An audit in Holmes County

Opinion: Editorials

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When we first met James Henderson, the new superintendent of Proviso Township High School District 209, he was quick to tell us that his previous job, in his home county in Mississippi, "was the poorest county in the poorest state in America."

He didn't happen to mention it might also have been among the most poorly run school districts in America. That's the reasonable conclusion one would reach when reading the audit report on the Holmes County School Department, produced this month  by the Mississippi Office of the State Auditor.

The audit covers the fiscal year ending June 30, 2020. It is extremely harsh.

"This audit reveals widespread problems. The public school students of Holmes County and the taxpayers are the victims here," reads the press release from Shad White, who heads that office.

The audit reports a wide array of failings on the part of the school administration and its school board. Our reporting today focuses on the district spending $4,200 for a pre-celebration of a bond referendum that did not actually receive voters' OK. There is the conflict between district board minutes, which report that Henderson would be paid $160,000 while under a signed contract, when he was actually paid $170,000. Then there is the $14,000 that was paid to two local businesses, each owned by a Henderson sibling.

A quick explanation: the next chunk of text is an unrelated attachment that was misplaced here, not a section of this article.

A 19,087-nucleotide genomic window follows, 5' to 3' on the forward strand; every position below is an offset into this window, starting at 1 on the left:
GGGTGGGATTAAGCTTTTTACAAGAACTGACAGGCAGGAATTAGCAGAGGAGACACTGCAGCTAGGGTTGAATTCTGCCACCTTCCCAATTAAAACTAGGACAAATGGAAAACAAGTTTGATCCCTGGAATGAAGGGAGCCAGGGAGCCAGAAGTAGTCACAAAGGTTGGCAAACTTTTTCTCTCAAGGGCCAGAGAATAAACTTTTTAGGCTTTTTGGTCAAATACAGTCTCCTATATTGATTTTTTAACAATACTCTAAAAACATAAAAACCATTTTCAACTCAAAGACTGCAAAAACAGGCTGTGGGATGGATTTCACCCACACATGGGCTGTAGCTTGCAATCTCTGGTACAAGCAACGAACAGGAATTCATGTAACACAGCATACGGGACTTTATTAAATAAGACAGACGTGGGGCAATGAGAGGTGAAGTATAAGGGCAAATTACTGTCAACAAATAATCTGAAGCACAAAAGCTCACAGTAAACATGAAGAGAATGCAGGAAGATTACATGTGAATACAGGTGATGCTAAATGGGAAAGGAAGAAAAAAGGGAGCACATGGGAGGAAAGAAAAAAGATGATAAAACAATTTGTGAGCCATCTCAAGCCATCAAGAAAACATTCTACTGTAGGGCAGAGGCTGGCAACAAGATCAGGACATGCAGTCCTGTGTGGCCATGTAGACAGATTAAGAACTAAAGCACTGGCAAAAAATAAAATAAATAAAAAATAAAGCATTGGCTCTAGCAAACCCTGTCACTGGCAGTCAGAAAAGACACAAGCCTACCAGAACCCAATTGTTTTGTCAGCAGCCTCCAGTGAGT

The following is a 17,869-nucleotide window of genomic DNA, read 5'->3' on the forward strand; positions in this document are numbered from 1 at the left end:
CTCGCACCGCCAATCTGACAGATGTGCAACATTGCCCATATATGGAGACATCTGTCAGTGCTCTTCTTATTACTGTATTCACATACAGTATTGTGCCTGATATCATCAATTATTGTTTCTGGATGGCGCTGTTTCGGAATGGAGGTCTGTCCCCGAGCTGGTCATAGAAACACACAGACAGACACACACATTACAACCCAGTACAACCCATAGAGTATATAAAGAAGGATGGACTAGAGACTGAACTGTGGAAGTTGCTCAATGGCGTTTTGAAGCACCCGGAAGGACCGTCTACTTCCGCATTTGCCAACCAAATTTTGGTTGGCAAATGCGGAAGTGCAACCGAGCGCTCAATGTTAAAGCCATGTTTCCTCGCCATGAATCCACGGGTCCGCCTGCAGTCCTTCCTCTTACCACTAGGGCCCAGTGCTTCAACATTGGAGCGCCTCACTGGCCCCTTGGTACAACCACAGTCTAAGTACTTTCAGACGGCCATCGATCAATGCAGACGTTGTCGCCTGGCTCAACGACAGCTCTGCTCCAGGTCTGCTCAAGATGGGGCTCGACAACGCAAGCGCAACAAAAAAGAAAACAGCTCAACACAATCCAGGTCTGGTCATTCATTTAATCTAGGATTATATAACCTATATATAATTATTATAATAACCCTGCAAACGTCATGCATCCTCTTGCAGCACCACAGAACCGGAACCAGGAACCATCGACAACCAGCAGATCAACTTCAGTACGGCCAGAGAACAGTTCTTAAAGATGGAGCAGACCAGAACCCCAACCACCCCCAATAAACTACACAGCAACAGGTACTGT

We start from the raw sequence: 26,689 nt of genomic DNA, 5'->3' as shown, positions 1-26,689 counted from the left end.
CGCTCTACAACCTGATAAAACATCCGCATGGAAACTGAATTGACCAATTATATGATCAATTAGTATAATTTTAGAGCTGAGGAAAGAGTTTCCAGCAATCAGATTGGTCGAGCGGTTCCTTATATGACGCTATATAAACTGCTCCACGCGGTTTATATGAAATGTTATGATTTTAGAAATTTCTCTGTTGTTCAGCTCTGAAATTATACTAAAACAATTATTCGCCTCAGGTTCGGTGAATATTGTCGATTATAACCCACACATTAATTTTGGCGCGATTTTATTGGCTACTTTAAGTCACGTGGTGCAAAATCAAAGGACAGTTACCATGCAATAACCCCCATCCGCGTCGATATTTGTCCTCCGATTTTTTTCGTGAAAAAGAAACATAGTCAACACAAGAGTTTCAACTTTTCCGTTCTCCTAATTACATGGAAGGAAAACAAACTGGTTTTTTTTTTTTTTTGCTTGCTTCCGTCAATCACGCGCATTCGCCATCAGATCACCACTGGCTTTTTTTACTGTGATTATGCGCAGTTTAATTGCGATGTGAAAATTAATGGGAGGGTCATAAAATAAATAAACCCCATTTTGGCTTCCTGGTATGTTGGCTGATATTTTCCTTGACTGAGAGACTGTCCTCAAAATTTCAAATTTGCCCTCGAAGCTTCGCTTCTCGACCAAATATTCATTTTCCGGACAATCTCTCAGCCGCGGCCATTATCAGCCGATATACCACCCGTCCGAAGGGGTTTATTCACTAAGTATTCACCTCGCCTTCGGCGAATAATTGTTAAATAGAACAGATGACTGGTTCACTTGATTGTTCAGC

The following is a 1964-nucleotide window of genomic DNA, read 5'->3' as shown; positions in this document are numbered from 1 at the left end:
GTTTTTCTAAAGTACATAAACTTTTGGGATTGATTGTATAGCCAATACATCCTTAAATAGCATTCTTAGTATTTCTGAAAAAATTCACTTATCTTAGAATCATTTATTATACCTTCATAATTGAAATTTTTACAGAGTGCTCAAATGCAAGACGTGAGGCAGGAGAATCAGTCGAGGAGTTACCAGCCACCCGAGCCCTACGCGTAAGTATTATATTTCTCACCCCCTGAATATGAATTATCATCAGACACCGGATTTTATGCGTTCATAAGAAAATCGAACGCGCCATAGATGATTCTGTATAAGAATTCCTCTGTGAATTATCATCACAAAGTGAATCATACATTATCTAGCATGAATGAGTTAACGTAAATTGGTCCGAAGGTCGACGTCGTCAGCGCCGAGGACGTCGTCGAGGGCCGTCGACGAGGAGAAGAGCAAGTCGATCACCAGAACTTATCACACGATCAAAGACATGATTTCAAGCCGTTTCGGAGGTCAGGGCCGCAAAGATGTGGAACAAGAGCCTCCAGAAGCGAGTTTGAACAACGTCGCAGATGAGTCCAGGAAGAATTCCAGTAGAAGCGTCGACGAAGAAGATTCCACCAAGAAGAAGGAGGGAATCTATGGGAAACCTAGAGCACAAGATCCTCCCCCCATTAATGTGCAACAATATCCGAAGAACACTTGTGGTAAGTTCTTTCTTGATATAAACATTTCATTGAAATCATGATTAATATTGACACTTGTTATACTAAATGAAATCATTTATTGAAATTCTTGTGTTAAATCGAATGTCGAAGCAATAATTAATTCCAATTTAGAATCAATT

"These are really bad business practices," a spokesman for the auditor told the Review. "Comparatively and objectively, it's bad. [These are] not routine findings."

The superintendent has his explanations and those are reported in our news coverage.

We find his explanations lacking. We find these documented faults in Mississippi consistent with questions that have been raised about his performance in other districts as he has hop-scotched his way toward our fragile school district.

The Proviso High Schools have made a genuine comeback in recent years, having fallen into dismal circumstances in academics, in finances, in upkeep of aging facilities, in a pervasive culture of failure. The comeback came through strong leadership by a reform-minded school board, under the leadership of a now departed superintendent.

Further progress is not assured. An unraveling of key accomplishments is entirely possible.

Honestly, we do not see what this school board saw in Dr. James Henderson. Please prove us wrong. Meanwhile, it is our intention to keep a sharp eye on both this superintendent and this school board.

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